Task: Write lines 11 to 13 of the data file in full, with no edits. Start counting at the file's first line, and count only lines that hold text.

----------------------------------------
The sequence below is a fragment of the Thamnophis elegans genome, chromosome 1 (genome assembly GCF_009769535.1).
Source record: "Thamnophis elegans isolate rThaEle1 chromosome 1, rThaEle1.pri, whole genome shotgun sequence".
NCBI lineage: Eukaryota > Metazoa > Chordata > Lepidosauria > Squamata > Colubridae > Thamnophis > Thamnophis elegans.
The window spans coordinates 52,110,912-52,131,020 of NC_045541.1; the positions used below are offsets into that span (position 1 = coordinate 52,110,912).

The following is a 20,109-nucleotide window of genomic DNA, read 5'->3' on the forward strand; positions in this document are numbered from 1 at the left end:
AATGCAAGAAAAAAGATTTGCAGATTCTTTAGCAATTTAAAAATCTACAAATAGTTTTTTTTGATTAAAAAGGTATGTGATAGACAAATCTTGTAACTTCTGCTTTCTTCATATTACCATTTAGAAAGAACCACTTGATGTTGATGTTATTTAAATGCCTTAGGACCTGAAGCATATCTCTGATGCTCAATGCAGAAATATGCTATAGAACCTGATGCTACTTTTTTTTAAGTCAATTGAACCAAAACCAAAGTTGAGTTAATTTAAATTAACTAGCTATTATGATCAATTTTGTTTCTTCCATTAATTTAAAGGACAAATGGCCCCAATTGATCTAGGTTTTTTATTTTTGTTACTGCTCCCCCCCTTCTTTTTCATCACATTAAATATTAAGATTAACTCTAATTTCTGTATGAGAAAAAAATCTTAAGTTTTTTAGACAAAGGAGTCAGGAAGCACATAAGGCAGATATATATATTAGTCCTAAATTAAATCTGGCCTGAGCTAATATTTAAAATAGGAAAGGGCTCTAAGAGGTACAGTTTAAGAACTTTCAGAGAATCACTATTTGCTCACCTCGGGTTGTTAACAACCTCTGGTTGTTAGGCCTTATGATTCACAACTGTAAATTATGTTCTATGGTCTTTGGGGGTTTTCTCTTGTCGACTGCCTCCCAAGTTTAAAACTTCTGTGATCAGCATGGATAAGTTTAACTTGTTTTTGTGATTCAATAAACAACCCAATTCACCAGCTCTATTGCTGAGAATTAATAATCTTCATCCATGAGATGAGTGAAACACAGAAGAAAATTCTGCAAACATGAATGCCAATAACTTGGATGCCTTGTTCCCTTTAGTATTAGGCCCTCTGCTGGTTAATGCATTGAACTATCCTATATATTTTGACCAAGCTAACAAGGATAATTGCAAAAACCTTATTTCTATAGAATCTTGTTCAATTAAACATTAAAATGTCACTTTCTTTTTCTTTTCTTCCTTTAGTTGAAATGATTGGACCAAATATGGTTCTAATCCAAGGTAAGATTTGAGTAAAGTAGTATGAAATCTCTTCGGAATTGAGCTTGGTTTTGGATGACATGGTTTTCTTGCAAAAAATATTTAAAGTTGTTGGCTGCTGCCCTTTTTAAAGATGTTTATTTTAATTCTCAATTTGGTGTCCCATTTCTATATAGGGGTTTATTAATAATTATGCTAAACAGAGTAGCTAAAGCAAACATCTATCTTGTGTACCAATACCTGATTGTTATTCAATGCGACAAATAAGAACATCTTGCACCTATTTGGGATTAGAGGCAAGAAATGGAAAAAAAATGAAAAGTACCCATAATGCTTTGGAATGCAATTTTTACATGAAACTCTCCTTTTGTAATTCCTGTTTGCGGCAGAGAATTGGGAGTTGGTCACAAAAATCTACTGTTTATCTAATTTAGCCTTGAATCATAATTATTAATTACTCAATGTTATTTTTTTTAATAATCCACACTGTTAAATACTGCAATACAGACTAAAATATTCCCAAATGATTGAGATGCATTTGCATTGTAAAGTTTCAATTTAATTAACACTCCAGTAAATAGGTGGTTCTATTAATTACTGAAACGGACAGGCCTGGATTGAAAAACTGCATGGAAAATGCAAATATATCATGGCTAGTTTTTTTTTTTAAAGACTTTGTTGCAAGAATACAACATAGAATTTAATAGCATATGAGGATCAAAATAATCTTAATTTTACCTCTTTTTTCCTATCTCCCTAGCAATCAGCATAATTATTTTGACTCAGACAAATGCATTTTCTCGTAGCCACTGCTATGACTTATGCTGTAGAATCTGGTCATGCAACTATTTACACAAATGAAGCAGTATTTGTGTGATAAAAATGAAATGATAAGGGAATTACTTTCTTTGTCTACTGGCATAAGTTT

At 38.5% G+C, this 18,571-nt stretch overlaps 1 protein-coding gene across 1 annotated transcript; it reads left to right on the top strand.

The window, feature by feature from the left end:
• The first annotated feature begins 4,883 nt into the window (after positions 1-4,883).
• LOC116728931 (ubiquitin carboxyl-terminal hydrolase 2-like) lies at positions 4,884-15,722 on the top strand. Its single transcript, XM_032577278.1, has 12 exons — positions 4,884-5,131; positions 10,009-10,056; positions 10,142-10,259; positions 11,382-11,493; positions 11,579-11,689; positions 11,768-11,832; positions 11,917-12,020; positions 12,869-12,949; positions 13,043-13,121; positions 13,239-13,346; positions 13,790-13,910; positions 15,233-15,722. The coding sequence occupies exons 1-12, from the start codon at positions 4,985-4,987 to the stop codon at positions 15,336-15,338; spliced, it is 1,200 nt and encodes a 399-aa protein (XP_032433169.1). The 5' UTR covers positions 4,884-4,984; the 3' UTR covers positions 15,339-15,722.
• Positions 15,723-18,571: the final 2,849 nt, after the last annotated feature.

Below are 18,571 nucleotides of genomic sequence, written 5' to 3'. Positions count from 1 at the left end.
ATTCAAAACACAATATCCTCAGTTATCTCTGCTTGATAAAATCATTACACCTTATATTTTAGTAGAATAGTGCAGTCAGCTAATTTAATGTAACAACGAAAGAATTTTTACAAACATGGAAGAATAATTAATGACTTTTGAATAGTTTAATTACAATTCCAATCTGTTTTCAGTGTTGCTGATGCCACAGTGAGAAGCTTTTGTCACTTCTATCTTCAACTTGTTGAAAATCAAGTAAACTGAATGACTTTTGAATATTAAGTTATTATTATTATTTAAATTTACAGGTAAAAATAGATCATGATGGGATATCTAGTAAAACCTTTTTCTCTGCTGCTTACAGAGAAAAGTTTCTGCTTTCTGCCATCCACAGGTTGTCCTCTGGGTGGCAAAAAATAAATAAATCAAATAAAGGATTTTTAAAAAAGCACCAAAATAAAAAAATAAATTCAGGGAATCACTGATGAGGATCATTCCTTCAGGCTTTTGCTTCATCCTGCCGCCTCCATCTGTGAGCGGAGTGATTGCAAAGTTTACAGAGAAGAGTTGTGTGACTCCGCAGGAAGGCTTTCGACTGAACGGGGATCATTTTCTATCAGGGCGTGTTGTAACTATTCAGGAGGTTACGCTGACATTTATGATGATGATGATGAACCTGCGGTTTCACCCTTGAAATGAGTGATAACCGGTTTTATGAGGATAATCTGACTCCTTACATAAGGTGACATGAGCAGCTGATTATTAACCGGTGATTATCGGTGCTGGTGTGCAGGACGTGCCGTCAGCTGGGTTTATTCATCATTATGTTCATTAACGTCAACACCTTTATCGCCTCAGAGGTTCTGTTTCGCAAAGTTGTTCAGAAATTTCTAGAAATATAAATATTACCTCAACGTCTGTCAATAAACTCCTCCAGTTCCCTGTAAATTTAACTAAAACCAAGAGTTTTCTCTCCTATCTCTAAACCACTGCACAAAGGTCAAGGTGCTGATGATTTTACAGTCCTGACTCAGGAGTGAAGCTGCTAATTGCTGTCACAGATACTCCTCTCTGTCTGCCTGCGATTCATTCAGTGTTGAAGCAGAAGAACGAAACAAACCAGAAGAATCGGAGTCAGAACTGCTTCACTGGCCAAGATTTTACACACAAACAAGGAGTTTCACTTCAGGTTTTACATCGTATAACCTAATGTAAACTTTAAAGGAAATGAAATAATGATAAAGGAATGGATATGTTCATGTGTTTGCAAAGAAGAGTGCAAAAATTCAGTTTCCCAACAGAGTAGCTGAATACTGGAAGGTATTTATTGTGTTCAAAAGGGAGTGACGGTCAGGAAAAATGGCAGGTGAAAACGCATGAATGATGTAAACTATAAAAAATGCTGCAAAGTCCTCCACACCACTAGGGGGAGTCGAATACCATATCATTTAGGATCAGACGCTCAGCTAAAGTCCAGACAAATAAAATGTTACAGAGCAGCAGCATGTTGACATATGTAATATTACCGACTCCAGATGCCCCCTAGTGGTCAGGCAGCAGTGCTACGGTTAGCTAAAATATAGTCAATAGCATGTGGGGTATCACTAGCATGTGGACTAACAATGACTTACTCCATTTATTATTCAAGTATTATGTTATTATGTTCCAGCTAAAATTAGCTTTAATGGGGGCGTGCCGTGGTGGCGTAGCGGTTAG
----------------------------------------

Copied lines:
• Positions 15,723-18,571: the final 2,849 nt, after the last annotated feature.

Below are 18,571 nucleotides of genomic sequence, written 5' to 3'. Positions count from 1 at the left end.
ATTCAAAACACAATATCCTCAGTTATCTCTGCTTGATAAAATCATTACACCTTATATTTTAGTAGAATAGTGCAGTCAGCTAATTTAATGTAACAACGAAAGAATTTTTACAAACATGGAAGAATAATTAATGACTTTTGAATAGTTTAATTACAATTCCAATCTGTTTTCAGTGTTGCTGATGCCACAGTGAGAAGCTTTTGTCACTTCTATCTTCAACTTGTTGAAAATCAAGTAAACTGAATGACTTTTGAATATTAAGTTATTATTATTATTTAAATTTACAGGTAAAAATAGATCATGATGGGATATCTAGTAAAACCTTTTTCTCTGCTGCTTACAGAGAAAAGTTTCTGCTTTCTGCCATCCACAGGTTGTCCTCTGGGTGGCAAAAAATAAATAAATCAAATAAAGGATTTTTAAAAAAGCACCAAAATAAAAAAATAAATTCAGGGAATCACTGATGAGGATCATTCCTTCAGGCTTTTGCTTCATCCTGCCGCCTCCATCTGTGAGCGGAGTGATTGCAAAGTTTACAGAGAAGAGTTGTGTGACTCCGCAGGAAGGCTTTCGACTGAACGGGGATCATTTTCTATCAGGGCGTGTTGTAACTATTCAGGAGGTTACGCTGACATTTATGATGATGATGATGAACCTGCGGTTTCACCCTTGAAATGAGTGATAACCGGTTTTATGAGGATAATCTGACTCCTTACATAAGGTGACATGAGCAGCTGATTATTAACCGGTGATTATCGGTGCTGGTGTGCAGGACGTGCCGTCAGCTGGGTTTATTCATCATTATGTTCATTAACGTCAACACCTTTATCGCCTCAGAGGTTCTGTTTCGCAAAGTTGTTCAGAAATTTCTAGAAATATAAATATTACCTCAACGTCTGTCAATAAACTCCTCCAGTTCCCTGTAAATTTAACTAAAACCAAGAGTTTTCTCTCCTATCTCTAAACCACTGCACAAAGGTCAAGGTGCTGATGATTTTACAGTCCTGACTCAGGAGTGAAGCTGCTAATTGCTGTCACAGATACTCCTCTCTGTCTGCCTGCGATTCATTCAGTGTTGAAGCAGAAGAACGAAACAAACCAGAAGAATCGGAGTCAGAACTGCTTCACTGGCCAAGATTTTACACACAAACAAGGAGTTTCACTTCAGGTTTTACATCGTATAACCTAATGTAAACTTTAAAGGAAATGAAATAATGATAAAGGAATGGATATGTTCATGTGTTTGCAAAGAAGAGTGCAAAAATTCAGTTTCCCAACAGAGTAGCTGAATACTGGAAGGTATTTATTGTGTTCAAAAGGGAGTGACGGTCAGGAAAAATGGCAGGTGAAAACGCATGAATGATGTAAACTATAAAAAATGCTGCAAAGTCCTCCACACCACTAGGGGGAGTCGAATACCATATCATTTAGGATCAGACGCTCAGCTAAAGTCCAGACAAATAAAATGTTACAGAGCAGCAGCATGTTGACATATGTAATATTACCGACTCCAGATGCCCCCTAGTGGTCAGGCAGCAGTGCTACGGTTAGCTAAAATATAGTCAATAGCATGTGGGGTATCACTAGCATGTGGACTAACAATGACTTACTCCATTTATTATTCAAGTATTATGTTATTATGTTCCAGCTAAAATTAGCTTTAATGGGGGCGTGCCGTGGTGGCGTAGCGGTTAG